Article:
Last post we talked about many of the drivers that contribute to women developing thrush. I also mentioned the importance of being sure your symptoms are from thrush, or Candida Albicans, and that they’re not actually stemming from another condition or from a less common, more treatment-resistant strain of Candida. You can have a read of it here if you need to catch up.
Today I wanted to chat about how I approach treating Candida as a Naturopath. Many women share with me that their symptoms can ebb and flow, flaring and settling from time to time depending on circumstances such as diet, emotions, stress and antibiotics. Others attest to the fact that for them thrush will often reoccur, even after treatment with over the counter anti-fungal agents.
This is usually because standard treatments are not addressing the vaginal dysbiosis (or supporting your immune system). Nothing has been done to re-establish a normal, healthy ecology. We’ve removed a few cars out of the car park so to speak but haven’t necessarily filled the empty spots up again preventing new (unwanted) cars from parking. No wonder it commonly reoccurs!
For lasting results, and for true healing instead of symptomatic improvement we need to address the dysbiosis and the shift in the environment that allows the growth of these so called “bad” organisms in the first place.
How can we begin to fix it?
I commonly use a mix of both topical as well as ingested medicines to support Candida in my patients. Orally I give a mix of strain-specific probiotics proven to:
· Inhibit the growth of Candida albicans and E.coli
· Adhere to urogenital cells
· Colonise the vagina after ingestion (fill up the car parks)
· Infiltrate biofilms (protective coats) to kill pathogens
Not all probiotic strains are equal, so I ensure I’m using strains that have the scientific support behind them. This can mean the difference between clearing thrush for a client or just managing symptoms. Ones I typically choose from include Lactobacillus rhamnosus GR-1, Lactobacillus fermentum RC-14, Lactobacillus acidophilus NAS, Lactobacillus acidophilus La% and Lactobacillus rhamnosus GG. My exact choice depends on the client in front of me as there is subtle differences between them which means one can be more appropriate than another depending on the case.
We need to feed the good species of bacteria, encouraging their growth and ability to fill up empty car spaces and for this purpose there are a few specific prebiotics I choose. The beauty of a true prebiotic is they act as a food source for good bugs alone and do not feed Candida or E.coli. My favourite to use in thrush is lactulose, as it’s also known to support the healthy pH of the vagina which makes it unfavourable for pathogens to grow. In stubborn or severe conditions I may add nutrients or herbs to support the immune system and its ability to fight infection. In other clients, it may be necessary to include support for digestion and elimination.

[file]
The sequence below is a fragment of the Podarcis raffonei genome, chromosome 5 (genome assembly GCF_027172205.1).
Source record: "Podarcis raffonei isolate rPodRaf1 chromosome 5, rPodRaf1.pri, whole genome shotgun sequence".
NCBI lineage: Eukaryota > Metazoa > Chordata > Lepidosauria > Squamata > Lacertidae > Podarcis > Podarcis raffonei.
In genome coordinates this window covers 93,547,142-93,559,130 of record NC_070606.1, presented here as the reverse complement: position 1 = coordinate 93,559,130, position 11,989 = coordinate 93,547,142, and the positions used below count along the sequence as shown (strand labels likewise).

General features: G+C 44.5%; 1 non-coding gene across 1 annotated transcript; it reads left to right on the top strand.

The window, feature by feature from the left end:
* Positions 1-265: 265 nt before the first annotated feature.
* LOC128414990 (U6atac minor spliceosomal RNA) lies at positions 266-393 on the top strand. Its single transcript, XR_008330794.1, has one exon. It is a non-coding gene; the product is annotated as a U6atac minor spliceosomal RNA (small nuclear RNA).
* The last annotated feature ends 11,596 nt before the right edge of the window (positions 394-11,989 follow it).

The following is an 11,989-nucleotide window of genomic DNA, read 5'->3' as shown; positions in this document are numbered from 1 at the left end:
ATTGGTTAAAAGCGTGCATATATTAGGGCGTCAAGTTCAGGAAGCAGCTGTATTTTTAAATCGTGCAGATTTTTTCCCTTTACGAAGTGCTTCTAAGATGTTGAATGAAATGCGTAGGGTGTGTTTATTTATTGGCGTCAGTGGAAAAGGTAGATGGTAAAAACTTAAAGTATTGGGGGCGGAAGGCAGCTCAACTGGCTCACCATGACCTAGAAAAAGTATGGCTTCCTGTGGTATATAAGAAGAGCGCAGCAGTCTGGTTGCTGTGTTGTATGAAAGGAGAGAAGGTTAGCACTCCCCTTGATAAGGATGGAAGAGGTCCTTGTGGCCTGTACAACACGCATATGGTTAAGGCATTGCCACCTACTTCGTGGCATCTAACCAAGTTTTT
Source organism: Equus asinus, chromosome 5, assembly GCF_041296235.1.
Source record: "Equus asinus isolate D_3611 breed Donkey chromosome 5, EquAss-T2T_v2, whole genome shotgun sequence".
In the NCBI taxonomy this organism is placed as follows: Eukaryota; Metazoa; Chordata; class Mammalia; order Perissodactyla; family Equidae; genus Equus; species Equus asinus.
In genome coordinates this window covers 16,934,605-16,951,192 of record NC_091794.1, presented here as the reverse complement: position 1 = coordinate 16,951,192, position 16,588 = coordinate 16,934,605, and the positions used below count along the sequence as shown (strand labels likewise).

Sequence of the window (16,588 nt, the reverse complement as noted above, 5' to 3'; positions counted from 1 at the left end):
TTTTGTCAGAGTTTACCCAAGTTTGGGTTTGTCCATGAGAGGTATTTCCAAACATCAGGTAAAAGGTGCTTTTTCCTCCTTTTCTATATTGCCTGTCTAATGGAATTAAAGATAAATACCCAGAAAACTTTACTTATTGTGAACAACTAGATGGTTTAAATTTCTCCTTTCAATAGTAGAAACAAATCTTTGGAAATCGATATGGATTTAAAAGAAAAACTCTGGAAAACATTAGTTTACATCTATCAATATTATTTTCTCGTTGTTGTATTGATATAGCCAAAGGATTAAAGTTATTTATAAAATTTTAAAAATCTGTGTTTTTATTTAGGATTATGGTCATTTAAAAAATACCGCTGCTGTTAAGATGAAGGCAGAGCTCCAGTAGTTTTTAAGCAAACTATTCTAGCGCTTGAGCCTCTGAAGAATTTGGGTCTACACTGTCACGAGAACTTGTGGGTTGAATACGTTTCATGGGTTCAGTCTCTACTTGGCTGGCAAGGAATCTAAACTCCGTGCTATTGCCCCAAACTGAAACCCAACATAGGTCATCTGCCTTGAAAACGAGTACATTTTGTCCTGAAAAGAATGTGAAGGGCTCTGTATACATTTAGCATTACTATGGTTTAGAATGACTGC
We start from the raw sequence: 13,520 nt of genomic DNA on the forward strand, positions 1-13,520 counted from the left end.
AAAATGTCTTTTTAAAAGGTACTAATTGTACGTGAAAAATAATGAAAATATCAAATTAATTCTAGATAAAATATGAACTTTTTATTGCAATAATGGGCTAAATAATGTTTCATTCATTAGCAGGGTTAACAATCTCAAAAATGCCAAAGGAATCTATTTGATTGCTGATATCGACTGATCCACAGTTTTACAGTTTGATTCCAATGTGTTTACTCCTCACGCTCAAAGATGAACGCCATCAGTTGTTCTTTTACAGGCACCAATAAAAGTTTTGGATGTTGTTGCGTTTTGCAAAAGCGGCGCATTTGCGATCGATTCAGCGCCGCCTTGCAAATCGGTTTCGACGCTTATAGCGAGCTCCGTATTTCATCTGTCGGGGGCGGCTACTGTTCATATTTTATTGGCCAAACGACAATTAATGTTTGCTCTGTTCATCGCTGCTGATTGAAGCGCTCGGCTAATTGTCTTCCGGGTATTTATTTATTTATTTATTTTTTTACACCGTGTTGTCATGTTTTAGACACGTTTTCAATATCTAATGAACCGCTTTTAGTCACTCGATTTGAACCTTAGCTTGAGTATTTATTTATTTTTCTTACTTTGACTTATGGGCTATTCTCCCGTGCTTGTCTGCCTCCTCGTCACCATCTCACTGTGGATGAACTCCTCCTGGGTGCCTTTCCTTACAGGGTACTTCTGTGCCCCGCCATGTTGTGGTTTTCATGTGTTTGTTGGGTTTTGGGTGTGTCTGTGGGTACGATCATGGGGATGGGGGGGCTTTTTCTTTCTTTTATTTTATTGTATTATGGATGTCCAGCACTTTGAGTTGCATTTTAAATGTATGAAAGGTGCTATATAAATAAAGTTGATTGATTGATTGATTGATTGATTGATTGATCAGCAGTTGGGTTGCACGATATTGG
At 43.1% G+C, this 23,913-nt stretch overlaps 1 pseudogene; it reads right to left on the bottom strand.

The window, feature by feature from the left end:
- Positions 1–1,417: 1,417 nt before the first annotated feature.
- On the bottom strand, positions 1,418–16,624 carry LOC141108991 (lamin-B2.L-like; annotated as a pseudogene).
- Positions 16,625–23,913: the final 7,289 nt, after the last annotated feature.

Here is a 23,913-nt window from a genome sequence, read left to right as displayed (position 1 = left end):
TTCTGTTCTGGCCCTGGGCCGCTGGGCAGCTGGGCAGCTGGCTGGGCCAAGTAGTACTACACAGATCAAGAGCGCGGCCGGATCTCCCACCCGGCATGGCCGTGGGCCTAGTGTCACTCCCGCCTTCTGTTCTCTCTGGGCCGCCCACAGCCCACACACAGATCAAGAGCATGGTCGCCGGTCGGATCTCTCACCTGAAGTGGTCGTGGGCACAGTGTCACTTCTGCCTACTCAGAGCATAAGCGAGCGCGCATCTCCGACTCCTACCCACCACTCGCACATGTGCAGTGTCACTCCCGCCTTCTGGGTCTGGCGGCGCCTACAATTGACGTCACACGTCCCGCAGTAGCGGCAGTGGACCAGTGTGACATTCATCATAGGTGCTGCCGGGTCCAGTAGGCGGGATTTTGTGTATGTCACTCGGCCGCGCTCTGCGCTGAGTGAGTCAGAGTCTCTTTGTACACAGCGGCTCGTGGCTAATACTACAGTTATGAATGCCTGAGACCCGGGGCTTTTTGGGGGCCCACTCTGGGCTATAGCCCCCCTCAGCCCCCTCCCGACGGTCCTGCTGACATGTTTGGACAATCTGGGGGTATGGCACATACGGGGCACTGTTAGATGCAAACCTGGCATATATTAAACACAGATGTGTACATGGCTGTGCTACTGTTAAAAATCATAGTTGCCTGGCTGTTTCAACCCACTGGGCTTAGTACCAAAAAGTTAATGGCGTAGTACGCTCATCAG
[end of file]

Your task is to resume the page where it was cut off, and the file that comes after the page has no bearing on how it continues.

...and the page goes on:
Topically probiotics and prebiotics also feature in my approach along with certain antifungal agents. One such example is a liquid herb made from pomegranate husks. It has evidence of inhibiting Candida, is anti-inflammatory and helps disrupt and inhibit the protective coat known as a biofilm. Others may include green tea extracts for its anti-candida, anti-biofilm and prebiotic effect or medicinal grade oregano.
Each treatment is prescribed on a case by case basis and is designed with the needs of my client in mind. It may be a mix of oral supplements to take and personalised blends to apply locally. It could involve any combination of herbs, essential oils, prebiotics and probiotics as mentioned above.
By now you may have picked up on the fact that I’m a stickler for what makes it into my treatments for thrush. It may seem a little rigorous from the outside but it’s for good reason. It’s to protect the microbiome. It’s to minimise collateral damage on the good bugs as they are so very important in preventing infections and re-occurrence rates.
The treatments I am happy to use in my patients are those that are not only effective against candida but have been shown to have minimal to no negative effect on lactobacilli (the main beneficial species found in the vagina).
So many anti-fungal agents (herbs and essential oils included) can wreak havoc on the microbiome and to me, the negatives often outweigh any benefit.
If you need any specific support feel free to book an appointment to see me in clinic on Brisbane’s north side. I am more than happy to help.
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Sandi Cooper is an experienced Naturopath working in clinical practice for almost two decades. Her clients love her down-to-earth approach and her naturally caring qualities. Although Sandi is experienced in most areas of clinical practice, she has a special interest in children’s health and nutrition, working with parents to get the best outcomes for their children.
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